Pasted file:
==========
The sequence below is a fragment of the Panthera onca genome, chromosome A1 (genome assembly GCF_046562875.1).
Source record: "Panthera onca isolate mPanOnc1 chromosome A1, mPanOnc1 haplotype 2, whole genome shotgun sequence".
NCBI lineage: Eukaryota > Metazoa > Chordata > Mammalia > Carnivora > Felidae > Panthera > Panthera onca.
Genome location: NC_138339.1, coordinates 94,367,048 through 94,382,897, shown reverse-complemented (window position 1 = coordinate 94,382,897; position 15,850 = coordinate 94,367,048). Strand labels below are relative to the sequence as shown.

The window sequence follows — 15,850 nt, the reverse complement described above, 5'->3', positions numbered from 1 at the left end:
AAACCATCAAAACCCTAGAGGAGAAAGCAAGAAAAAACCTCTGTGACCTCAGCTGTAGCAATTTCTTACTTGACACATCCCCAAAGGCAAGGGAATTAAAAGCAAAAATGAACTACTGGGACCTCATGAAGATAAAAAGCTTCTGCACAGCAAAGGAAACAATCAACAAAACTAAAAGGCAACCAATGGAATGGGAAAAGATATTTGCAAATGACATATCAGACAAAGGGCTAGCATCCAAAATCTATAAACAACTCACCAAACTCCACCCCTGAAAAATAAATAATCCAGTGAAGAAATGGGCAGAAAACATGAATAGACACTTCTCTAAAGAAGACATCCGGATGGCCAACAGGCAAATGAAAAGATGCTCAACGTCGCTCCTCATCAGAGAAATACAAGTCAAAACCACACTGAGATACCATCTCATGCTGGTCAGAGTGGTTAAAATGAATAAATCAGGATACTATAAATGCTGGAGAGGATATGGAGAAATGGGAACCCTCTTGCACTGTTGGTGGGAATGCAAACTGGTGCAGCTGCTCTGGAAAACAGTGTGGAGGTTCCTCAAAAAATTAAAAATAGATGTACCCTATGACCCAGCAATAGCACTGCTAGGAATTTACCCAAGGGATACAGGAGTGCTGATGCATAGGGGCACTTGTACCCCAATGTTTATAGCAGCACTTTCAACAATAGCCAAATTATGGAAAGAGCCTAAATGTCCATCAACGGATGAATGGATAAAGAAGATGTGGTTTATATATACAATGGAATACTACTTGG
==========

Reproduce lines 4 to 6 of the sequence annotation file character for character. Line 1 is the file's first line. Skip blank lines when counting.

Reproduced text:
Genome location: NC_138339.1, coordinates 94,367,048 through 94,382,897, shown reverse-complemented (window position 1 = coordinate 94,382,897; position 15,850 = coordinate 94,367,048). Strand labels below are relative to the sequence as shown.

The window sequence follows — 15,850 nt, the reverse complement described above, 5'->3', positions numbered from 1 at the left end:
AAACCATCAAAACCCTAGAGGAGAAAGCAAGAAAAAACCTCTGTGACCTCAGCTGTAGCAATTTCTTACTTGACACATCCCCAAAGGCAAGGGAATTAAAAGCAAAAATGAACTACTGGGACCTCATGAAGATAAAAAGCTTCTGCACAGCAAAGGAAACAATCAACAAAACTAAAAGGCAACCAATGGAATGGGAAAAGATATTTGCAAATGACATATCAGACAAAGGGCTAGCATCCAAAATCTATAAACAACTCACCAAACTCCACCCCTGAAAAATAAATAATCCAGTGAAGAAATGGGCAGAAAACATGAATAGACACTTCTCTAAAGAAGACATCCGGATGGCCAACAGGCAAATGAAAAGATGCTCAACGTCGCTCCTCATCAGAGAAATACAAGTCAAAACCACACTGAGATACCATCTCATGCTGGTCAGAGTGGTTAAAATGAATAAATCAGGATACTATAAATGCTGGAGAGGATATGGAGAAATGGGAACCCTCTTGCACTGTTGGTGGGAATGCAAACTGGTGCAGCTGCTCTGGAAAACAGTGTGGAGGTTCCTCAAAAAATTAAAAATAGATGTACCCTATGACCCAGCAATAGCACTGCTAGGAATTTACCCAAGGGATACAGGAGTGCTGATGCATAGGGGCACTTGTACCCCAATGTTTATAGCAGCACTTTCAACAATAGCCAAATTATGGAAAGAGCCTAAATGTCCATCAACGGATGAATGGATAAAGAAGATGTGGTTTATATATACAATGGAATACTACTTGG